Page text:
• Defining Industry Terms and FRC Testing

    September 17, 2010

    Let’s Talk about defining industry terms and a little about Fiber Reinforced Concrete (FRC) testing.

    There are some terms being used when we are defining synthetic and/or steel fibers as well as their properties and applications that create some confusion for those that may be considering using FRC.

    One of the terms that seem to find frequent use is…synthetic fibers replace reinforcing steel. As a standalone phrase one could question the limits of the statement. If read loosely it would seem to say that synthetic fibers will replace both structural/primary steel and secondary/temperature-shrinkage steel. Furthermore, there are no limits or stipulations that accompany this statement. It is a very general, all-encompassing statement when standing alone. There are no specific provisions attached to the statement as to the type of synthetic fiber, the dosage rate, the length or the configuration.

    Nowhere in ACI 318 can one find any reference to the substitution of structural steel with microsynthetic or macrosynthetic fibers. Plainly stated when the area of the steel is used in the structural design of the cement concrete-steel composite element then the synthetic fibers cannot replace the steel in question. None of the standard design equations in ACI 318 can be converted to use ASTM C1399 or C1609 data. The fact remains the single most important application for the synthetic fibers when replacing wire mesh is to hold the self- inflicted cracks together after they form.

    Only when the steel in question is used as secondary/temperature-shrinkage reinforcement, typically wire mesh, can the synthetic fibers replace the steel. Here we will define the synthetic fiber as polypropylene, nylon or polyolefin. Other synthetic fiber types or coextruded blends may in the future prove to contribute other properties to the concrete.

    There are at least three factors to consider when contemplating the use of synthetic fibers as structural reinforcement. These factors are Modulus of Elasticity, Poisson’s Ratio, and Creep. When viewed next -to-next-to with these same properties of steel the synthetic fibers pale in comparison. Thus the synthetic fibers are not ‘structural synthetic fibers’ as some would promote. ACI, ASTM, and others have agreed to label these new generation synthetic fibers, macrosynthetic fibers.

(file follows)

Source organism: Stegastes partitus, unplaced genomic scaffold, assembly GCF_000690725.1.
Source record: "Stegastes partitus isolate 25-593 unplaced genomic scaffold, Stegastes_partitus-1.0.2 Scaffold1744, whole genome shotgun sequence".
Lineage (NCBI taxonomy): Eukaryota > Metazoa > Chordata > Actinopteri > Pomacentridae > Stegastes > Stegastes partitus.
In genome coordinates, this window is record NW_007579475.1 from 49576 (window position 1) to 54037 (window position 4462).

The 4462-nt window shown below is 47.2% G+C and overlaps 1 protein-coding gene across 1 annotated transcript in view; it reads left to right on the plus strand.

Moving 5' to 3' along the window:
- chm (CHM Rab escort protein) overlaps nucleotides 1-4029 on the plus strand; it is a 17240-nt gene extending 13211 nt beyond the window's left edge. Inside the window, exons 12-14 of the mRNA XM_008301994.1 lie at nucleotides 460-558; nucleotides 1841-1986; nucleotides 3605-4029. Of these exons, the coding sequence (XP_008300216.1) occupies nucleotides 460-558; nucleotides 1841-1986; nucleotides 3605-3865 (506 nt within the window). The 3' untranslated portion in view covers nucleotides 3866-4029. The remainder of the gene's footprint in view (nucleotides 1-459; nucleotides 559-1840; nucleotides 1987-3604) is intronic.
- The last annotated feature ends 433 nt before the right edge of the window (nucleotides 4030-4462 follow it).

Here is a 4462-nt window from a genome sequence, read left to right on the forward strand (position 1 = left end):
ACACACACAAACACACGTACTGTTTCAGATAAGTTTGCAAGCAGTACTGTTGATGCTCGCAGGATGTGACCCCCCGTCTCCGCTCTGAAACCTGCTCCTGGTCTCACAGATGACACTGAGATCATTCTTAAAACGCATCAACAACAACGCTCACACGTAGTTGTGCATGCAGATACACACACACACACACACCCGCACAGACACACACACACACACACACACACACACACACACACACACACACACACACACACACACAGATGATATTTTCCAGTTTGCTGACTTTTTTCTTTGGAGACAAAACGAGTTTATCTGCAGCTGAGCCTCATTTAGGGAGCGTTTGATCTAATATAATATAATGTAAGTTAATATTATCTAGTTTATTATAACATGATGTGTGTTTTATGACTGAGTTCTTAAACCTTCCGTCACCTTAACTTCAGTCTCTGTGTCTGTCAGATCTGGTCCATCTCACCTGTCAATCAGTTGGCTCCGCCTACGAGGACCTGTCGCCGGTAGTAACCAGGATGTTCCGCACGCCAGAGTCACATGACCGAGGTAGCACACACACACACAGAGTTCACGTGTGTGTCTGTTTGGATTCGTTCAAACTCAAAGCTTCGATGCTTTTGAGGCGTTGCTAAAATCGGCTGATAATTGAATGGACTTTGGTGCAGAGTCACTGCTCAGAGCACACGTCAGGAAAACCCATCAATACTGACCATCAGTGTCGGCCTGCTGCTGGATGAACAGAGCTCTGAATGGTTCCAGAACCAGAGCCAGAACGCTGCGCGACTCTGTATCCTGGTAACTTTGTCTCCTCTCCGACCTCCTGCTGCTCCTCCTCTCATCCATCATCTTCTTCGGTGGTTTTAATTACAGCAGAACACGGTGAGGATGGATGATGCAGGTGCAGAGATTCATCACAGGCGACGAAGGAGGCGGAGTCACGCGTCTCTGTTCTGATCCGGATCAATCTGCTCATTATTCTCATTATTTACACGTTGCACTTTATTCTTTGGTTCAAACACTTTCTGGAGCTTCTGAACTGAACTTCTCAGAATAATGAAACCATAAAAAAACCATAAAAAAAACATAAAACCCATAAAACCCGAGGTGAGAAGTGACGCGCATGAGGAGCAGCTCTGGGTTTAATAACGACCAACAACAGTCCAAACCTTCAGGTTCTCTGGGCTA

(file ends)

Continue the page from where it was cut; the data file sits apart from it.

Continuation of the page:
This relatively new synthetic fiber has become a major market success due to the physical properties enhanced in the cement concrete. The benefits of the macrosynthetic fibers are measured using ASTM Test Methods identified as C1399, C1550, and C1609. Both C1399 and C1609 utilize a concrete beam to measure the engineering properties of the macrosynthetic fiber reinforced concrete post-first crack. Although there are some similarities in the tests there are major differences. The principal differences being that C1609 uses closed-loop loading whereas C1399 uses open-loop loading as does C78, the standard flexural beam test. C1399 uses a steel plate inserted beneath the concrete beam up to and including the point of the first crack. At this point, the steel plate is removed and the beam is reloaded and the test is continued. ASTM C1609 is a continuously run test from initial loading to failure.

    It has been determined that there are parameters either found in the testing apparatus or testing sequence that may dramatically affect the results of the test. A number of these parameters have been identified and the Fiber Reinforced Concrete Association is sponsoring a test program that will yield data that will be provided to ASTM Subcommittee C09.42. Hopefully, the Subcommittee will utilize these data in refining the test method thus reducing the standard deviation/coefficient of variation of the test method. The initial phase of the research looked at the supports of the test specimen (beam). This facet of the program proved that freely rotating supports yielded different results (lower) than supports that were restrained by friction typically caused by rust. The second phase of the research will commence shortly.

    What will this research mean to the industry and the engineers? There is a very important need for C1609 and later C1399 to be reworked/refined so that the data generated will reflect the true properties of the macrosynthetic fibers, not the properties of the testing equipment and how the test is conducted. ABC Polymer Industries is a strong supporter of this project and has been and will continue to be very selective when choosing a commercial laboratory to conduct our product testing.

    – R.C. Zellers, PE/PLS, Director, Engineering Services